This state of moral and spiritual provisionality can be fairly unnerving, since it becomes clear how utterly temporary and groping all our most important judgements must be. Perhaps it is fear of this that leads so many people to think that the sign of a thoughtful mind is that it is well stocked with clear opinions on everything important: a view that I cannot but think of as a fiction and an expression of anxiety about how things really are.
— Christopher Hamilton, Middle Age
Several years ago, in the spirit of Montaigne’s skepticism, I rededicated myself to contemplating the basic question, “What do I know, really?” Like Socrates, but without the irony, I had to conclude, “Not much.” Long before Marie Kondo became trendy, I rummaged through the contents of my skull and decided that none of the sociopolitical clutter in there sparked joy. I grew disgusted with my own ability to maintain an appearance of being reasonably well-informed and threw all those flimsy garments in the trash, vowing to go around silently in a monk’s habit of honest ignorance. I’m interested in many things — many more than I’ll ever have time to fully explore, in fact. But that interest rarely leads to certainty. Quite the opposite.
The same people who sneer at consumerism and escapist entertainment and criticize the masses for foolishly pursuing happiness by way of material possessions think that having a mind well-stocked with clear opinions on current events is a sign of sophistication. Some people collect Franklin Mint tchotchkes, others stockpile convictions about public figures and events which they can never hope to influence. Some people line up outside Walmart the night before Black Friday to jockey and jostle over toys and flat-screen TVs, others flock to breaking news hashtags to line up and verbally assault strangers. One group takes itself far more seriously than the other.
I’m proud to say that I have never read a single article about the Trump/Russia brouhaha. I’d been aware of it, of course, in the same way that living in a college town means you can’t help but be aware of a football game going on, what with all the increased traffic, team pennants flapping from car windows, and the dull roar issuing from downtown where the stadium sits. When the Mueller investigation news broke last Friday, I was surprised. Again, not because I was interested or invested in it one way or the other, but because even I had vaguely assumed that with all the dense clouds of smoke wafting over the web these last couple years, there would probably be some sort of collusion fire discovered eventually. Understand, I go out of my way to avoid coming into contact with anyone online who gives off the slightest hint of #resistance! mania, and still I took it for granted that the popular narrative couldn’t be entirely a delusive product of wishful thinking. The progressive media bubble apparently extends much further than I’d suspected.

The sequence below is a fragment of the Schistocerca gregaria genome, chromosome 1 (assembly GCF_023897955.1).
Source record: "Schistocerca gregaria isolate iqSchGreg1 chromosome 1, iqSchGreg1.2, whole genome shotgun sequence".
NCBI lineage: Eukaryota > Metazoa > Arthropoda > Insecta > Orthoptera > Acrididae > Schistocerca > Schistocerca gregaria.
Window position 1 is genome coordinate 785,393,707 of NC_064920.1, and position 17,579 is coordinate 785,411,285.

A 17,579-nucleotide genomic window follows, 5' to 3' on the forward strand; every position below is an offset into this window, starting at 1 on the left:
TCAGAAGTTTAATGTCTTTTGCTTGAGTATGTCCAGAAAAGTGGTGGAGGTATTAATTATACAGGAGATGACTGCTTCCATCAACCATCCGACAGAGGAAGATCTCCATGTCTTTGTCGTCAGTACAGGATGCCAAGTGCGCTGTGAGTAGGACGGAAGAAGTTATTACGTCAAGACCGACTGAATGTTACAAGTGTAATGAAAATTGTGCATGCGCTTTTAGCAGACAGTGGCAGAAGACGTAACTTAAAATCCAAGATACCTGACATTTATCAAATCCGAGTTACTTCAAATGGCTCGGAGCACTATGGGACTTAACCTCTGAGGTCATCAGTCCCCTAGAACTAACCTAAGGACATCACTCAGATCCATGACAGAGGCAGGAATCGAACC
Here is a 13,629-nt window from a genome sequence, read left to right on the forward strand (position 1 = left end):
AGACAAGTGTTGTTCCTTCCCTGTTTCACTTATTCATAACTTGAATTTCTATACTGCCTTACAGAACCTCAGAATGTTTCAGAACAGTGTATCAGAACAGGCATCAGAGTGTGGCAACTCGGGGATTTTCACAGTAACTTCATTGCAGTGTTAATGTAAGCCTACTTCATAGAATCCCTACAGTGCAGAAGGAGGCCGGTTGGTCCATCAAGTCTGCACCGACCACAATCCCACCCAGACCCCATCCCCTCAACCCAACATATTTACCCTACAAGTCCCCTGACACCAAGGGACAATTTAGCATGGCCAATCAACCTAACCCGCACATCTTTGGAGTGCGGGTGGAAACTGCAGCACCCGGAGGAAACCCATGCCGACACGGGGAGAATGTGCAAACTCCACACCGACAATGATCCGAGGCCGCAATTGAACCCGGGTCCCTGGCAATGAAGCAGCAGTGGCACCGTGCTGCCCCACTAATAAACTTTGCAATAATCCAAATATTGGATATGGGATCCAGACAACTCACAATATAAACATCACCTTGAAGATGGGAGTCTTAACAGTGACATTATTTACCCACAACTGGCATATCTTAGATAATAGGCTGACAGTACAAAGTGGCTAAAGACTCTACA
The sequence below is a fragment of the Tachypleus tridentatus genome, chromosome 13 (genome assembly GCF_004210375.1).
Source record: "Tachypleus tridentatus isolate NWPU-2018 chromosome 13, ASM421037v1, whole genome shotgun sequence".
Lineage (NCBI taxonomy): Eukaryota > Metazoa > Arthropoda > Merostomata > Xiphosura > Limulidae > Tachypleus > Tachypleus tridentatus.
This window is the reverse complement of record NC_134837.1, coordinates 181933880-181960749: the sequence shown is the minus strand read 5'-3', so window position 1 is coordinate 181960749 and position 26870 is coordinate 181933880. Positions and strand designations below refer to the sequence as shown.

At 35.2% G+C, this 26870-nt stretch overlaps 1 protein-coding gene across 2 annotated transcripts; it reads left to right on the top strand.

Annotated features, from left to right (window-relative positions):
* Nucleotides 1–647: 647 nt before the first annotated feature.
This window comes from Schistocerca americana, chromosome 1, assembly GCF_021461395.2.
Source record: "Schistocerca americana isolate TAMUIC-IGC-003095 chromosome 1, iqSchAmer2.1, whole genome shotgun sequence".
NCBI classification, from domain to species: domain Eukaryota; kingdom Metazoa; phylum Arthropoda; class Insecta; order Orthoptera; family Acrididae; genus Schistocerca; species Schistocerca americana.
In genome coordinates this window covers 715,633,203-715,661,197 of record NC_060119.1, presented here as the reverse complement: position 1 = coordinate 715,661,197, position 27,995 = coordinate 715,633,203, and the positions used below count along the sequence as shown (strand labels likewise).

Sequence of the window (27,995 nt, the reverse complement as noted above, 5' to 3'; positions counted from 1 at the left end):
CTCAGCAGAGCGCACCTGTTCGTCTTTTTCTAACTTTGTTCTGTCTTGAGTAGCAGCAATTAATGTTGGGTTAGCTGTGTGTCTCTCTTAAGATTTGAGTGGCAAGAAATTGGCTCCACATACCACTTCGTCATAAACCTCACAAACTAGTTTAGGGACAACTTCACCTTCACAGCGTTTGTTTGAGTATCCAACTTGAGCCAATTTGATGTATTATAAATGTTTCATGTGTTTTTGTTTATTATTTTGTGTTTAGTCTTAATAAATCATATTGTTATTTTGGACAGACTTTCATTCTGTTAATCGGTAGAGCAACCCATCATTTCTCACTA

At any rate, I spent a little while clicking through various Twitter accounts of those to whom this news was a very big deal. It was like being in a foreign country. Not just because of the asinine, self-referential Twitter slang (which was bad enough, making even serious issues sound adolescent), but because of all the names and events being referenced that had no meaning to me whatsoever. For a moment, I considered how many hours, or days, of my life it would have required to be conversant in all of this, and for what? What possible difference would it have made, other than keeping me in a constant simmer of anxiety and anger? Would I have been called upon to make an epoch-defining speech, or cast a decisive vote? It’s such a strange conceit, this belief that our civic duty requires us to pay close attention to events far beyond our personal control, as if the arc of the moral universe is a spoon we can bend toward justice with the concentrated power of our enlightened minds. Most of us have more than enough work to do in our immediate vicinity, in being better spouses, parents, and friends, but as usual, we’d rather choose abstractions and distractions.